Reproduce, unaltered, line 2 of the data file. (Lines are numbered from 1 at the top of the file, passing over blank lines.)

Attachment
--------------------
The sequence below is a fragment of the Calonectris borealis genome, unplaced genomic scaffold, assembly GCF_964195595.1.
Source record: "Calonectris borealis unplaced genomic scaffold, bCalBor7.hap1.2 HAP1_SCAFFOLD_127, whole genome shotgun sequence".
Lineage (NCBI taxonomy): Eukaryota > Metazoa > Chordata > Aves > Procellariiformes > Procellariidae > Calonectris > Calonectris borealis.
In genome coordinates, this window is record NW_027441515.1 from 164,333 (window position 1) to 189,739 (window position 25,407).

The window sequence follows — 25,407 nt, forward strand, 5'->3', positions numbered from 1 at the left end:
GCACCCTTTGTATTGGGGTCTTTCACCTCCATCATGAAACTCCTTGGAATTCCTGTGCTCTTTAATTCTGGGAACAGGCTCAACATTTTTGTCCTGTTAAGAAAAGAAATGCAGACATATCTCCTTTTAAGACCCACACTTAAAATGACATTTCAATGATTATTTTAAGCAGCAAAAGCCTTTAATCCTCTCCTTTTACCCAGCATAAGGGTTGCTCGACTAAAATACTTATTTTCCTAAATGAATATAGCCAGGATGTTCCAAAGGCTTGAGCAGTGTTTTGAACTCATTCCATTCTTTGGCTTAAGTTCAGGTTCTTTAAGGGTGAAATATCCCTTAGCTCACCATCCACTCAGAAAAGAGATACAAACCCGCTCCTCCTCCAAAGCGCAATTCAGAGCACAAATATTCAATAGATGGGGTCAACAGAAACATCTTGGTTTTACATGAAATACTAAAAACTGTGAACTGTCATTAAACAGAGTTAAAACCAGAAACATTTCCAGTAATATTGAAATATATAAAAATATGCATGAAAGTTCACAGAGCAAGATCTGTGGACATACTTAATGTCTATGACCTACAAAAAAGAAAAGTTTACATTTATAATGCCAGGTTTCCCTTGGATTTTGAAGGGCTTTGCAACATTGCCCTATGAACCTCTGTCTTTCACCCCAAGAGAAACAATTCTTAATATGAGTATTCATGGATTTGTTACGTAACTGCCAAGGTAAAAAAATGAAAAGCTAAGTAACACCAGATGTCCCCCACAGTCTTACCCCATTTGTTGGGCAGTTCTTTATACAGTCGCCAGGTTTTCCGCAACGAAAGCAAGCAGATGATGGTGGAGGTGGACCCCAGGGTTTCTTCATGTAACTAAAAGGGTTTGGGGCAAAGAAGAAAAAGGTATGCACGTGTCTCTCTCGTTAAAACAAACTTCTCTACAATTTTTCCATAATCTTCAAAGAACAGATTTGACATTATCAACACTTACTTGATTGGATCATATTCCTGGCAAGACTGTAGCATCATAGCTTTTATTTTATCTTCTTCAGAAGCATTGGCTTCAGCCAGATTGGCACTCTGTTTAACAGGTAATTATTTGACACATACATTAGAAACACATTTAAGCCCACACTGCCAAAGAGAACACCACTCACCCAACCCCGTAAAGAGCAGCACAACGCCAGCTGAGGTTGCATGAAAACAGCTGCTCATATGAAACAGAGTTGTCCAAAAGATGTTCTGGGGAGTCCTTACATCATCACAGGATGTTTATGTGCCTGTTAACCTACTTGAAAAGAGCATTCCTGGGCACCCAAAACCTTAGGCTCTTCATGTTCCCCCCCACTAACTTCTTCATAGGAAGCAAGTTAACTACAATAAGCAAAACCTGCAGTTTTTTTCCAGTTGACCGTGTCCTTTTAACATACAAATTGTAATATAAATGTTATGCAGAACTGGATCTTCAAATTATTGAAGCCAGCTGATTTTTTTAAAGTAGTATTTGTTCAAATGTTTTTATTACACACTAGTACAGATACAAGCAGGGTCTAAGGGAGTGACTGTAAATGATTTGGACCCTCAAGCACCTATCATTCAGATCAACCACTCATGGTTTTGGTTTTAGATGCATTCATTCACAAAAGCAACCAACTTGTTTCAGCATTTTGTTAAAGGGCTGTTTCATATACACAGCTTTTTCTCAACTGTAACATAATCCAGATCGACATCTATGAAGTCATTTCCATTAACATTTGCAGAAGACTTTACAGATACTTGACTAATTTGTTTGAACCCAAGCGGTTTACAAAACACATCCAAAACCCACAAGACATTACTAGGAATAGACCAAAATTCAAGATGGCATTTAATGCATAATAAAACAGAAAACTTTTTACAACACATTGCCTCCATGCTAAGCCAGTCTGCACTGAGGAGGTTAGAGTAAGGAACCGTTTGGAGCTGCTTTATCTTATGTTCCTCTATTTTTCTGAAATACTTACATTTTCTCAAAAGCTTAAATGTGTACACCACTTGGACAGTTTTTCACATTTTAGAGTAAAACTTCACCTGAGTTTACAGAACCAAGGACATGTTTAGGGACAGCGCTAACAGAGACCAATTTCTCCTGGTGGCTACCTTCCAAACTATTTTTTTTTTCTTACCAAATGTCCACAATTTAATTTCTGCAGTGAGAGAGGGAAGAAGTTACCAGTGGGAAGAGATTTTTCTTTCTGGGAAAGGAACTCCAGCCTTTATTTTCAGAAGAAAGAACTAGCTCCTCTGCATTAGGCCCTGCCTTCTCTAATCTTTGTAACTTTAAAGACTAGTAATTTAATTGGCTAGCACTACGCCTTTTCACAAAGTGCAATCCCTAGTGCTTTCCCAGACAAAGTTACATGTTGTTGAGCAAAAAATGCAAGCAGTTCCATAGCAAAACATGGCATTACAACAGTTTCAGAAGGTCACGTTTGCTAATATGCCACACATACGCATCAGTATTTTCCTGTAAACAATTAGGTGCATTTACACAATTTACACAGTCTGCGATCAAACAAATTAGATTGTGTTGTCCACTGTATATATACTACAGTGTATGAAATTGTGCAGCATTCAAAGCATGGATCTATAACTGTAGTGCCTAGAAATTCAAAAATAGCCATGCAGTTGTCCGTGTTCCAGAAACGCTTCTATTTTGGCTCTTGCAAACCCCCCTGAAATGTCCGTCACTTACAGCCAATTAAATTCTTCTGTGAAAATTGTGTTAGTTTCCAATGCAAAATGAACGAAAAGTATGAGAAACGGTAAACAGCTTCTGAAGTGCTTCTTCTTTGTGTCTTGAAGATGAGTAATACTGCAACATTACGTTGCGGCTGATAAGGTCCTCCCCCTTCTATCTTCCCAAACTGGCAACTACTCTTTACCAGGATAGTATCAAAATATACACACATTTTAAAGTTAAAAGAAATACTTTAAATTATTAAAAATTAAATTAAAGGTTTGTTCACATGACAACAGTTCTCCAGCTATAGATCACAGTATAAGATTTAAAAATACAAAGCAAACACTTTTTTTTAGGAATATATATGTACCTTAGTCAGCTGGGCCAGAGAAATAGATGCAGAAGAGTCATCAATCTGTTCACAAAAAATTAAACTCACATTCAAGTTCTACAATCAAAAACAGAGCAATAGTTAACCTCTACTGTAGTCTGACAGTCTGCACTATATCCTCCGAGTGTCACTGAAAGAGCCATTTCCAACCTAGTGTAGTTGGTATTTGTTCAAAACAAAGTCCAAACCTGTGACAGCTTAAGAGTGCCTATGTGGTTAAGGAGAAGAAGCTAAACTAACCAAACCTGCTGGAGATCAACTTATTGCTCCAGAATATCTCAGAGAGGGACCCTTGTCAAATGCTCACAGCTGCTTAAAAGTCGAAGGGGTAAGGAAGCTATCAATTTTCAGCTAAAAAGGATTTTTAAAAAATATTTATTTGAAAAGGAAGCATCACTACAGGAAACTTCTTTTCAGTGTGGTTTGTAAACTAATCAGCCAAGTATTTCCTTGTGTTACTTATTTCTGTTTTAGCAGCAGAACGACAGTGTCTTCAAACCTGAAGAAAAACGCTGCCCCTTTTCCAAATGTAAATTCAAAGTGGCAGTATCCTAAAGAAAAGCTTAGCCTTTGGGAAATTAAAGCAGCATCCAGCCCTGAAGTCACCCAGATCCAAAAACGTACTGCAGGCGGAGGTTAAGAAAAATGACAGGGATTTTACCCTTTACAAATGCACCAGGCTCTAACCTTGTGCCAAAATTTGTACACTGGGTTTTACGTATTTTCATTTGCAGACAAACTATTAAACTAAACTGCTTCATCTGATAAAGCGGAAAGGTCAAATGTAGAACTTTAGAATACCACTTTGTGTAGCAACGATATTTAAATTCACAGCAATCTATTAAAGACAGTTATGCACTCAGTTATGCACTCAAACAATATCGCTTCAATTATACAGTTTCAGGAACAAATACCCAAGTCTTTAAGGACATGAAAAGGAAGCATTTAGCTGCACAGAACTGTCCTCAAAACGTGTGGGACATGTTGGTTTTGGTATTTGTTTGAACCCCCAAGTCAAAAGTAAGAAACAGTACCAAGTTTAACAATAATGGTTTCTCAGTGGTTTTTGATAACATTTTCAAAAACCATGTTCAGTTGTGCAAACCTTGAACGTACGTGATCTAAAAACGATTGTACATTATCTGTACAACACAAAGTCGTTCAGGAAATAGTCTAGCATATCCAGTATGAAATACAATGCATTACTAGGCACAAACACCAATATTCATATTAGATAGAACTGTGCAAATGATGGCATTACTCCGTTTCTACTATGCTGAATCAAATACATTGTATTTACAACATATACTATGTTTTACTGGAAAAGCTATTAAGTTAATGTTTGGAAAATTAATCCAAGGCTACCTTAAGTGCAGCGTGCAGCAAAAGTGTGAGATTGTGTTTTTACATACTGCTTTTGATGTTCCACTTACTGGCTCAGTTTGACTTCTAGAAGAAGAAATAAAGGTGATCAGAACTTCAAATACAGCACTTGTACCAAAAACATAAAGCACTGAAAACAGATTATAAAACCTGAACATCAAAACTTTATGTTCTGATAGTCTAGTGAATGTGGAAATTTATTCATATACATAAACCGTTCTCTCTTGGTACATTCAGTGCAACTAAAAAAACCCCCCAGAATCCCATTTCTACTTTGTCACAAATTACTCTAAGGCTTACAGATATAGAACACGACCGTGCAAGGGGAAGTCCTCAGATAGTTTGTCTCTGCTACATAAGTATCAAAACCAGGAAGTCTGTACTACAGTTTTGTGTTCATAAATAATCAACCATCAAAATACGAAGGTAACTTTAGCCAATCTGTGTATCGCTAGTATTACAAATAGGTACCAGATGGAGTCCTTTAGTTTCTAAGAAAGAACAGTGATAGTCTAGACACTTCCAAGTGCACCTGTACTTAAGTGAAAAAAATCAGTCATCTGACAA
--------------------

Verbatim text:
Source record: "Calonectris borealis unplaced genomic scaffold, bCalBor7.hap1.2 HAP1_SCAFFOLD_127, whole genome shotgun sequence".